Current shared-memory hardware is complex and inefficient. Prior work on the DeNovo coherence protocol showed that disciplined shared-memory programming models can enable more complexity-, performance-, and energy-efficient hardware than the state-of-the-art MESI protocol. DeNovo, however, severely restricted the synchronization constructs an application can support. This paper proposes DeNovoSync, a technique to support arbitrary synchronization in DeNovo. The key challenge is that DeNovo exploits race freedom to use reader-initiated local self-invalidations (instead of conventional writer-initiated remote cache invalidations) to ensure coherence. Synchronization accesses are inherently racy and not directly amenable to self-invalidations. DeNovoSync addresses this challenge using a novel combination of registration of all synchronization reads with a judicious hardware backoff to limit unnecessary registrations. For a wide variety of synchronization constructs and applications, compared to MESI, DeNovoSync shows comparable or up to 22% lower execution time and up to 58% lower network traffic, enabling DeNovo's advantages for a much broader class of software than previously possible.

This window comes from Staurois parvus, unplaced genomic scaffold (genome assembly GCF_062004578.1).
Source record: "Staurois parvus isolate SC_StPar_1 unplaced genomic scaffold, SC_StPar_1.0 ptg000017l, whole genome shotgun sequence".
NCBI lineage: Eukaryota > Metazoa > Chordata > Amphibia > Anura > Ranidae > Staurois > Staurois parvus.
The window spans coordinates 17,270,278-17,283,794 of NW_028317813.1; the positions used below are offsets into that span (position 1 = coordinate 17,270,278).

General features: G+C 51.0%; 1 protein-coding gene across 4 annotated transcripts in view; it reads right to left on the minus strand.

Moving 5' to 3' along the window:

ASJC Scopus subject areas
- Computer Science(all)